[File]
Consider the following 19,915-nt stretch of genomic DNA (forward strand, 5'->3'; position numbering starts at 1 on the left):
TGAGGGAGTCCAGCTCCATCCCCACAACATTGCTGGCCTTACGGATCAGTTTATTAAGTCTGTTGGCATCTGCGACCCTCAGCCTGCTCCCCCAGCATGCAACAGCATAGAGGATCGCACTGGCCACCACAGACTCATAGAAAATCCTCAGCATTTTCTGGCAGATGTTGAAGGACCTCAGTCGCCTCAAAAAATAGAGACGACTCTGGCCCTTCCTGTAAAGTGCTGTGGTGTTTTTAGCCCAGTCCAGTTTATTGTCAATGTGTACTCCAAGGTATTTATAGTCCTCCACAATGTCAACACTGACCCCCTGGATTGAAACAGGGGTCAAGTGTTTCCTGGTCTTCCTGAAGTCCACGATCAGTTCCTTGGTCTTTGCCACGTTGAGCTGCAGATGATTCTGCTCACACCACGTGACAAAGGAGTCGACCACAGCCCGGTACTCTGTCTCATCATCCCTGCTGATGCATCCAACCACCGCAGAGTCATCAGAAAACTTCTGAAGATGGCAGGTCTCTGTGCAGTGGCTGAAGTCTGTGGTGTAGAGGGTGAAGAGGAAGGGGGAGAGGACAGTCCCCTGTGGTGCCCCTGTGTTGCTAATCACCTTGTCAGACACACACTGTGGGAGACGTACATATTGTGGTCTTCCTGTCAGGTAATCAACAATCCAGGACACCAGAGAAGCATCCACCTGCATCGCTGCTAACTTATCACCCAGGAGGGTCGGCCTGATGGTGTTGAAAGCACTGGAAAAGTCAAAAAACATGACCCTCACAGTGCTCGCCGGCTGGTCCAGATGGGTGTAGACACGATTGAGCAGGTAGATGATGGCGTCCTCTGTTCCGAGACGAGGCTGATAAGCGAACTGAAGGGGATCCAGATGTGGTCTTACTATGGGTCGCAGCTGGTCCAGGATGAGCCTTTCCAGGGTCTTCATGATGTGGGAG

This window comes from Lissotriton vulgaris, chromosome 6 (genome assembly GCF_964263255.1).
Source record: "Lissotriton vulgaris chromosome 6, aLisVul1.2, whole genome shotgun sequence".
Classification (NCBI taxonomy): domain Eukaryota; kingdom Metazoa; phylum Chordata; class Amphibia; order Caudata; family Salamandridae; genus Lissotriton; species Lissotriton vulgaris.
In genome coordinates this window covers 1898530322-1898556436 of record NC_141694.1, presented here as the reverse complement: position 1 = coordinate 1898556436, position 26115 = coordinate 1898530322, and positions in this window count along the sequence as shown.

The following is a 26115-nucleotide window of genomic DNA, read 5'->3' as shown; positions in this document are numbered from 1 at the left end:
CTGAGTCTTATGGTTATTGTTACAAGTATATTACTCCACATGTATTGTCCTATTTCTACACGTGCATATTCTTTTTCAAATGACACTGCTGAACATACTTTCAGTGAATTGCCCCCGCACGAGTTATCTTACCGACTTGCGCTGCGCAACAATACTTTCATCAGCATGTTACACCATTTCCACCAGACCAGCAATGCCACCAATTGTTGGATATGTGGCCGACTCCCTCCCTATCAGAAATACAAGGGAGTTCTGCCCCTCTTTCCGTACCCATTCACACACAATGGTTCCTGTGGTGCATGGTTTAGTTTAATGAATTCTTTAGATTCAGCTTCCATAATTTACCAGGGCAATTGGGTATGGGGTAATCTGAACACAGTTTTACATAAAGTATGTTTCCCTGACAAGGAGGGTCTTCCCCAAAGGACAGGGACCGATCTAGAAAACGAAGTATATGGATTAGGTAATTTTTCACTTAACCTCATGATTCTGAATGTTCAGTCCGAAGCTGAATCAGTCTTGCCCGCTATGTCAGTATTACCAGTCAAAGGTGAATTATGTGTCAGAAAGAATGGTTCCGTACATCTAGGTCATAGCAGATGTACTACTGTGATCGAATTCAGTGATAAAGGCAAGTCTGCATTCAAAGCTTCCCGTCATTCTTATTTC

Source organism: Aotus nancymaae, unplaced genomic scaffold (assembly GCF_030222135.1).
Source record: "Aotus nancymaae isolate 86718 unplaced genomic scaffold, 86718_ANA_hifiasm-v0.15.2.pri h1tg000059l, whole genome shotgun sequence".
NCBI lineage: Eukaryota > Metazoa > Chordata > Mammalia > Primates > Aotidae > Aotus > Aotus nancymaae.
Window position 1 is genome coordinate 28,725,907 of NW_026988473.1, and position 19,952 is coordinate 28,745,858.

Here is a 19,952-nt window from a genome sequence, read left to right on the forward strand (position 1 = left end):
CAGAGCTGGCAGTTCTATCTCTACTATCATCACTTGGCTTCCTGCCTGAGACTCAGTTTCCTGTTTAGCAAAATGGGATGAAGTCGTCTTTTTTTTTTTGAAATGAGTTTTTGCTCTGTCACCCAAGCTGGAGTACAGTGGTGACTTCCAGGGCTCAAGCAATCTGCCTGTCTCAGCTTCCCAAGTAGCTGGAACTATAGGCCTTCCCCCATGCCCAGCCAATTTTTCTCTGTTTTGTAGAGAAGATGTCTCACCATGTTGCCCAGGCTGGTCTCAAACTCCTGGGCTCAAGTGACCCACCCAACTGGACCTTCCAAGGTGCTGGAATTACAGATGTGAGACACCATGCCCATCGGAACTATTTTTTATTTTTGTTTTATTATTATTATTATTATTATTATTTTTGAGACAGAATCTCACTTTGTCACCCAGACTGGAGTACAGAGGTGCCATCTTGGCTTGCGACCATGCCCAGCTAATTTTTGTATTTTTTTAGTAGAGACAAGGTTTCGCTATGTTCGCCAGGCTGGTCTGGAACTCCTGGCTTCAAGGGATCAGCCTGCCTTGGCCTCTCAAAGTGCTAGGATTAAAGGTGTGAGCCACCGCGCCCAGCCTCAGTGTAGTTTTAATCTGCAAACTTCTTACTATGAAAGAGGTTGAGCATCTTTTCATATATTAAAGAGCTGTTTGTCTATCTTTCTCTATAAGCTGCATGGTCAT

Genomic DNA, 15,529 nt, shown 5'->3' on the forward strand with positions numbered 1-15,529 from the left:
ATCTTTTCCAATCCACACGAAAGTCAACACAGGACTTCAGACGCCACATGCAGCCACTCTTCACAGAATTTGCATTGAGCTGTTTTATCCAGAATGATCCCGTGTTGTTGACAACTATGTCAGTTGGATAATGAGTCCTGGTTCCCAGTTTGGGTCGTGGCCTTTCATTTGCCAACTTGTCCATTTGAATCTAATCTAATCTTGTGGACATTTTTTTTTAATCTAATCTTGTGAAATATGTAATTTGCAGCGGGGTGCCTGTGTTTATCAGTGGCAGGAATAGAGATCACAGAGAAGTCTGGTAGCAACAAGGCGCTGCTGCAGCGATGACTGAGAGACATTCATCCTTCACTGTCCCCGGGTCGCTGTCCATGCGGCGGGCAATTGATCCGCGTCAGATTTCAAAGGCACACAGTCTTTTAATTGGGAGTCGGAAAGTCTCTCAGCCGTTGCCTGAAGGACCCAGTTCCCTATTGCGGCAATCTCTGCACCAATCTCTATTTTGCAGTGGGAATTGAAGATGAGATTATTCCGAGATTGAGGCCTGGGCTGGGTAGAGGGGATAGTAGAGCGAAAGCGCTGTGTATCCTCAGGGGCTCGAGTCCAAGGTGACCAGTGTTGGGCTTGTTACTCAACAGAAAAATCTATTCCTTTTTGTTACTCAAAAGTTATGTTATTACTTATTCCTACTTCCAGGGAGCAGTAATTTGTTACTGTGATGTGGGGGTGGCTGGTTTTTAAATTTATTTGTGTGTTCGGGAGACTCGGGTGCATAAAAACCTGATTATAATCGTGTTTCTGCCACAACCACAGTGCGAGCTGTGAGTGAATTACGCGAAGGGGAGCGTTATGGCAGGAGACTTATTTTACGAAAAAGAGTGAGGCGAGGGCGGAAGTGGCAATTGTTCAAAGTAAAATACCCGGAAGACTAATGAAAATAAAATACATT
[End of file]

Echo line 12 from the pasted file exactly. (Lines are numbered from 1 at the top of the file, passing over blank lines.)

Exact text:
Window position 1 is genome coordinate 28,725,907 of NW_026988473.1, and position 19,952 is coordinate 28,745,858.